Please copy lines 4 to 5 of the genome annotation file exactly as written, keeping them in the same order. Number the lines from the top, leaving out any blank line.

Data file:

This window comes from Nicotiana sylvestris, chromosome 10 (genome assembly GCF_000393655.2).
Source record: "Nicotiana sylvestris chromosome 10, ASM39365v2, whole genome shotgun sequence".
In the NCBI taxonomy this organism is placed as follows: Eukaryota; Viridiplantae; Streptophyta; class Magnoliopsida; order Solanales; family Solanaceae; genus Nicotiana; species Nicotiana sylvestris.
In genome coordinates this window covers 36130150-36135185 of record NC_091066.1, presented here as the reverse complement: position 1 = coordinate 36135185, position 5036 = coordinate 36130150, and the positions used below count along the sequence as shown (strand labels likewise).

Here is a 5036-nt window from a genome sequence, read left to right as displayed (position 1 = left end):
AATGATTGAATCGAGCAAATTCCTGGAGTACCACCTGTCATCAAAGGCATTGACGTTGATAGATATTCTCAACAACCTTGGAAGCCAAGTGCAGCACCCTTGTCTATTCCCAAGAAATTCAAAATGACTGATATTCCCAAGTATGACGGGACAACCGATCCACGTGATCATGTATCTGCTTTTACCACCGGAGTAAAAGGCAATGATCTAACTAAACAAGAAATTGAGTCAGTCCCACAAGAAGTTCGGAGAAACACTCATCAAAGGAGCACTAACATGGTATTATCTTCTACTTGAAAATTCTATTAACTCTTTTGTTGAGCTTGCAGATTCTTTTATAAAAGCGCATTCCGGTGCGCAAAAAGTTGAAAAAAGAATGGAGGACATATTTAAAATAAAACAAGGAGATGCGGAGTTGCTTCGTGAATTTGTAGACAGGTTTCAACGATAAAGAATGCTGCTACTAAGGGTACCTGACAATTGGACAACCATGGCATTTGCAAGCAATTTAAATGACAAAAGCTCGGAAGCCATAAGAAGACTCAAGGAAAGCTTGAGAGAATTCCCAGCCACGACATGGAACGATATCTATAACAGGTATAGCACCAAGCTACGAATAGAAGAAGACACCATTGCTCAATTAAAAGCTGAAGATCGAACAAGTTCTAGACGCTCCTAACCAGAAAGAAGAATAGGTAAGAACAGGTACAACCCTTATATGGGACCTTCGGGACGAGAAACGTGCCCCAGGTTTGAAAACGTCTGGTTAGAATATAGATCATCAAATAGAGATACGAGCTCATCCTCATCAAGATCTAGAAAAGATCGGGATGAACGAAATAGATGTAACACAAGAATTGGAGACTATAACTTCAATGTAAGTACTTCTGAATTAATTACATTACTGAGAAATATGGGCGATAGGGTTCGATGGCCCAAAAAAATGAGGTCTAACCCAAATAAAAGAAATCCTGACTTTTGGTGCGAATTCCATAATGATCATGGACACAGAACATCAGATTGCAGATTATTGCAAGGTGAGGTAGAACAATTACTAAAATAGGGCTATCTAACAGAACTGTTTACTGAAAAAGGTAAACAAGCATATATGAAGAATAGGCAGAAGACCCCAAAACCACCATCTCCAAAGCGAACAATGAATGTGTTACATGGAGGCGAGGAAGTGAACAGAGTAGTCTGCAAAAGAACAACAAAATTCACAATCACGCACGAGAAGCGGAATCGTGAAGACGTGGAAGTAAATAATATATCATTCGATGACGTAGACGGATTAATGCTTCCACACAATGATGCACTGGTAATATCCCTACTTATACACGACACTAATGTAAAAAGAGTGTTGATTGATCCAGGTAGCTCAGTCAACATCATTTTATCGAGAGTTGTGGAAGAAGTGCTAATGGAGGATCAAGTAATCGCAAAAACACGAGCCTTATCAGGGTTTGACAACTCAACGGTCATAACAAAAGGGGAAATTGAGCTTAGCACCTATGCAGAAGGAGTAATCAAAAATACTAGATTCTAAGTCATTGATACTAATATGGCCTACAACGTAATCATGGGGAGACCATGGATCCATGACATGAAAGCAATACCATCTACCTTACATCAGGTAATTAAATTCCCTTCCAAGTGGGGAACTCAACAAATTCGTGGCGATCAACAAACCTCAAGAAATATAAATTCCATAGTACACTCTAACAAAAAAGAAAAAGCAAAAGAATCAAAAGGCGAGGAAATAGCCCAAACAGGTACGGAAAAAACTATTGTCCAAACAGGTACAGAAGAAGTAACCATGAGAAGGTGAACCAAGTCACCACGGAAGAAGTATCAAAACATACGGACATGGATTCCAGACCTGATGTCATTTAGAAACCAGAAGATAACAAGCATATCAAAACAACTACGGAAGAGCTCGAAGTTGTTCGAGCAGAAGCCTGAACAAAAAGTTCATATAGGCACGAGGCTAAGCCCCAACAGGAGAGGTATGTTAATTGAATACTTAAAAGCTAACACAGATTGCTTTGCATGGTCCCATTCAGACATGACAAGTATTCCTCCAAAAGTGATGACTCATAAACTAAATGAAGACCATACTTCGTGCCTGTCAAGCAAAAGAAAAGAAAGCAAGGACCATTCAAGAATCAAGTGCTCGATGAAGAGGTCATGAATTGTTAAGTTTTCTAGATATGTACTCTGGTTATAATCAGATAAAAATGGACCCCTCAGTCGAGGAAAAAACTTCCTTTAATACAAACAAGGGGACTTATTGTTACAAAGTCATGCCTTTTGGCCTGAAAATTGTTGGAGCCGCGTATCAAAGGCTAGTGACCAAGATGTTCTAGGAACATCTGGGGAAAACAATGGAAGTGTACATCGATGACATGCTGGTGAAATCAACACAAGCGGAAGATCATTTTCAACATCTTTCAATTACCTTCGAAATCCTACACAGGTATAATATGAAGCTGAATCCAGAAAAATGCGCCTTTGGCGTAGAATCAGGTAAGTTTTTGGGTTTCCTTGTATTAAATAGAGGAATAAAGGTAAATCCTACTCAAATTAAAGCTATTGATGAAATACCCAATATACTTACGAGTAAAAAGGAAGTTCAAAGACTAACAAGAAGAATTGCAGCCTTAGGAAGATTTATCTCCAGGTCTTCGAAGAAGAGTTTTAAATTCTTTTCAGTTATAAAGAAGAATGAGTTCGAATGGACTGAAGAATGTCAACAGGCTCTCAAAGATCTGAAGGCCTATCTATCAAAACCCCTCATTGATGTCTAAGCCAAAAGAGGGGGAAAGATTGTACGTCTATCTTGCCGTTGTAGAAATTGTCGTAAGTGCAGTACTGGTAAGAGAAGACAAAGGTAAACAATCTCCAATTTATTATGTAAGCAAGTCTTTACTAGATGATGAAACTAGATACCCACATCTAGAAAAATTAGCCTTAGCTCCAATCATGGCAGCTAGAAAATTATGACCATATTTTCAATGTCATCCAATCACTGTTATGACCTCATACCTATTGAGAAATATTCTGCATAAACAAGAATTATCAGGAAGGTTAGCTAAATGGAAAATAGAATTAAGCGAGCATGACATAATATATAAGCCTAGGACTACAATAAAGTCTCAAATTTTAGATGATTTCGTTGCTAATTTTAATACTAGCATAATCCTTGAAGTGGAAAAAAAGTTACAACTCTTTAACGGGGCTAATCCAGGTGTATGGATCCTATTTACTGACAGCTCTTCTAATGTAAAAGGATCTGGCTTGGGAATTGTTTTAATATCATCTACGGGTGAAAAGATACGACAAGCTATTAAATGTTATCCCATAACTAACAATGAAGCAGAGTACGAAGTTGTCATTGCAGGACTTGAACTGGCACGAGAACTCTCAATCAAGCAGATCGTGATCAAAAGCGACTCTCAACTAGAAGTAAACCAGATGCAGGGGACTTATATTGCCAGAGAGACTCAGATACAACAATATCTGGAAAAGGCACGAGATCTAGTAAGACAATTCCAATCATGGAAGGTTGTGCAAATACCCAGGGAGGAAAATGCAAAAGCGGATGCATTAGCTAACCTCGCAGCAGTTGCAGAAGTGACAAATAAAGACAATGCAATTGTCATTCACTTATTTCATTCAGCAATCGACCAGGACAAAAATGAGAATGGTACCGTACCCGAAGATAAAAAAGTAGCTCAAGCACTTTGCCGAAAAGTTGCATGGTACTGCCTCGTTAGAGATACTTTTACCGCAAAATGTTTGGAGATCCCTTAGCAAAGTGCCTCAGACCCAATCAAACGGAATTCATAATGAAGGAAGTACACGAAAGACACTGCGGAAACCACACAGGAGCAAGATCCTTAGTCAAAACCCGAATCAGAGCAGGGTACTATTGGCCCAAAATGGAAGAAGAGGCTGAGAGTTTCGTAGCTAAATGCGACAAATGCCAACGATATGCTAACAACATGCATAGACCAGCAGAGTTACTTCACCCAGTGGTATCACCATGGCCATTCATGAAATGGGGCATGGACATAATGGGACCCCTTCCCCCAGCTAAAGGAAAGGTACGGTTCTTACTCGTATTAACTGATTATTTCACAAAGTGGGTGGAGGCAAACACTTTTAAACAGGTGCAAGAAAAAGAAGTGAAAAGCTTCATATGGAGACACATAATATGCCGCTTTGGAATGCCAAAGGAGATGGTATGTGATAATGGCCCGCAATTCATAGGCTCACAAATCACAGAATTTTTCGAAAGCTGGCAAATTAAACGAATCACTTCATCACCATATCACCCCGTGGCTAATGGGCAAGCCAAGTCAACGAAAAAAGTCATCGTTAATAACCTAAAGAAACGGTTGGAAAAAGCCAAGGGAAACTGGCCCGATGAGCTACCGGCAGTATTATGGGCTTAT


In genome coordinates this window covers 36130150-36135185 of record NC_091066.1, presented here as the reverse complement: position 1 = coordinate 36135185, position 5036 = coordinate 36130150, and the positions used below count along the sequence as shown (strand labels likewise).

Here is a 5036-nt window from a genome sequence, read left to right as displayed (position 1 = left end):